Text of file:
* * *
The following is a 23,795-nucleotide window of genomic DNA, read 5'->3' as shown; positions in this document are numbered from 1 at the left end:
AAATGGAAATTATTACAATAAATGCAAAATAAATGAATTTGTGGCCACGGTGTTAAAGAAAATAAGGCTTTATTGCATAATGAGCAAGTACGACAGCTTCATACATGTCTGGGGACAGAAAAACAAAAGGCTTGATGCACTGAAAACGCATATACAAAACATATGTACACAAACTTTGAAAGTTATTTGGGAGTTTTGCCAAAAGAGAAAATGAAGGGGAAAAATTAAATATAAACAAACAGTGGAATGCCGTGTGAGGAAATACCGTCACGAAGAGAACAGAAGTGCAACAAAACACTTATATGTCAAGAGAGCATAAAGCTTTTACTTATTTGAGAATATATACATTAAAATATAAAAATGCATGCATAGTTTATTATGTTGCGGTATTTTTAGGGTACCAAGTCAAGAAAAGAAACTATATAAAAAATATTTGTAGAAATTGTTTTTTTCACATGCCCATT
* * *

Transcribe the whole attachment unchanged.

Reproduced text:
The following is a 23,795-nucleotide window of genomic DNA, read 5'->3' as shown; positions in this document are numbered from 1 at the left end:
AAATGGAAATTATTACAATAAATGCAAAATAAATGAATTTGTGGCCACGGTGTTAAAGAAAATAAGGCTTTATTGCATAATGAGCAAGTACGACAGCTTCATACATGTCTGGGGACAGAAAAACAAAAGGCTTGATGCACTGAAAACGCATATACAAAACATATGTACACAAACTTTGAAAGTTATTTGGGAGTTTTGCCAAAAGAGAAAATGAAGGGGAAAAATTAAATATAAACAAACAGTGGAATGCCGTGTGAGGAAATACCGTCACGAAGAGAACAGAAGTGCAACAAAACACTTATATGTCAAGAGAGCATAAAGCTTTTACTTATTTGAGAATATATACATTAAAATATAAAAATGCATGCATAGTTTATTATGTTGCGGTATTTTTAGGGTACCAAGTCAAGAAAAGAAACTATATAAAAAATATTTGTAGAAATTGTTTTTTTCACATGCCCATT